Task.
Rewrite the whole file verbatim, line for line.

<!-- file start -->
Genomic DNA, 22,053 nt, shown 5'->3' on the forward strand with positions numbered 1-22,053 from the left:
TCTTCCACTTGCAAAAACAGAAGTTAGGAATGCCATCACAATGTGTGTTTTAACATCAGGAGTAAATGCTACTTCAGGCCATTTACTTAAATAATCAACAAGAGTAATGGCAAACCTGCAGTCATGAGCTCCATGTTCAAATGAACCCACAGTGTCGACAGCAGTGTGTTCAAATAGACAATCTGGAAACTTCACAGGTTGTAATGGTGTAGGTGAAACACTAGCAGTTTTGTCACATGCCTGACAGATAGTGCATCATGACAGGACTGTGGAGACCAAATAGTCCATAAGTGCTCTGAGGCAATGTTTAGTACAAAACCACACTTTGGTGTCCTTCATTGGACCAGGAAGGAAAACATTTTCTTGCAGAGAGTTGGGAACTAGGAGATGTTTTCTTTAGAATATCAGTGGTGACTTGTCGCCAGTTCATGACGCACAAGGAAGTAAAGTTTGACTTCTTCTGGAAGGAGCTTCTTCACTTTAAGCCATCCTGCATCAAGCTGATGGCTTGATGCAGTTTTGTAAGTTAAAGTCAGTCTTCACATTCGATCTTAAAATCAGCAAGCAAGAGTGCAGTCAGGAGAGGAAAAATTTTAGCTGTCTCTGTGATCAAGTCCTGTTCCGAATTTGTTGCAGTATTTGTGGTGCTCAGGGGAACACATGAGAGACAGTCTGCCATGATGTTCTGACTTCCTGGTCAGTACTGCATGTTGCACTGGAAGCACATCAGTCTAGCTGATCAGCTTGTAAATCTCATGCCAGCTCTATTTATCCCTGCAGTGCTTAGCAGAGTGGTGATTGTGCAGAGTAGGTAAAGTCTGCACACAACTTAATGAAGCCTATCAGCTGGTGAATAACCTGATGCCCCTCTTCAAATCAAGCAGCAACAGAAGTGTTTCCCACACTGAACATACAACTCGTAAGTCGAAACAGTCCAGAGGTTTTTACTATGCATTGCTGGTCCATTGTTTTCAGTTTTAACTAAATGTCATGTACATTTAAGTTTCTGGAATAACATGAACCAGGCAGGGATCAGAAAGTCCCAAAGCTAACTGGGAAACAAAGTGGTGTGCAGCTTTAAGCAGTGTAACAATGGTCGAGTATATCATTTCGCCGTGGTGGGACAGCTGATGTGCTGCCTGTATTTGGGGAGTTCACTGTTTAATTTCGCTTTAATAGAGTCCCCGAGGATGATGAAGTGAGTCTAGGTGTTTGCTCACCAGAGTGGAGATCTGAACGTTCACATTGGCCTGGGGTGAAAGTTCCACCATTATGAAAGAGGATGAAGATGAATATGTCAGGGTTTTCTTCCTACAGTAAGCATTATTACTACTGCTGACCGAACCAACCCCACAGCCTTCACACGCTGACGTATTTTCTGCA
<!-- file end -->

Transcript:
Genomic DNA, 22,053 nt, shown 5'->3' on the forward strand with positions numbered 1-22,053 from the left:
TCTTCCACTTGCAAAAACAGAAGTTAGGAATGCCATCACAATGTGTGTTTTAACATCAGGAGTAAATGCTACTTCAGGCCATTTACTTAAATAATCAACAAGAGTAATGGCAAACCTGCAGTCATGAGCTCCATGTTCAAATGAACCCACAGTGTCGACAGCAGTGTGTTCAAATAGACAATCTGGAAACTTCACAGGTTGTAATGGTGTAGGTGAAACACTAGCAGTTTTGTCACATGCCTGACAGATAGTGCATCATGACAGGACTGTGGAGACCAAATAGTCCATAAGTGCTCTGAGGCAATGTTTAGTACAAAACCACACTTTGGTGTCCTTCATTGGACCAGGAAGGAAAACATTTTCTTGCAGAGAGTTGGGAACTAGGAGATGTTTTCTTTAGAATATCAGTGGTGACTTGTCGCCAGTTCATGACGCACAAGGAAGTAAAGTTTGACTTCTTCTGGAAGGAGCTTCTTCACTTTAAGCCATCCTGCATCAAGCTGATGGCTTGATGCAGTTTTGTAAGTTAAAGTCAGTCTTCACATTCGATCTTAAAATCAGCAAGCAAGAGTGCAGTCAGGAGAGGAAAAATTTTAGCTGTCTCTGTGATCAAGTCCTGTTCCGAATTTGTTGCAGTATTTGTGGTGCTCAGGGGAACACATGAGAGACAGTCTGCCATGATGTTCTGACTTCCTGGTCAGTACTGCATGTTGCACTGGAAGCACATCAGTCTAGCTGATCAGCTTGTAAATCTCATGCCAGCTCTATTTATCCCTGCAGTGCTTAGCAGAGTGGTGATTGTGCAGAGTAGGTAAAGTCTGCACACAACTTAATGAAGCCTATCAGCTGGTGAATAACCTGATGCCCCTCTTCAAATCAAGCAGCAACAGAAGTGTTTCCCACACTGAACATACAACTCGTAAGTCGAAACAGTCCAGAGGTTTTTACTATGCATTGCTGGTCCATTGTTTTCAGTTTTAACTAAATGTCATGTACATTTAAGTTTCTGGAATAACATGAACCAGGCAGGGATCAGAAAGTCCCAAAGCTAACTGGGAAACAAAGTGGTGTGCAGCTTTAAGCAGTGTAACAATGGTCGAGTATATCATTTCGCCGTGGTGGGACAGCTGATGTGCTGCCTGTATTTGGGGAGTTCACTGTTTAATTTCGCTTTAATAGAGTCCCCGAGGATGATGAAGTGAGTCTAGGTGTTTGCTCACCAGAGTGGAGATCTGAACGTTCACATTGGCCTGGGGTGAAAGTTCCACCATTATGAAAGAGGATGAAGATGAATATGTCAGGGTTTTCTTCCTACAGTAAGCATTATTACTACTGCTGACCGAACCAACCCCACAGCCTTCACACGCTGACGTATTTTCTGCA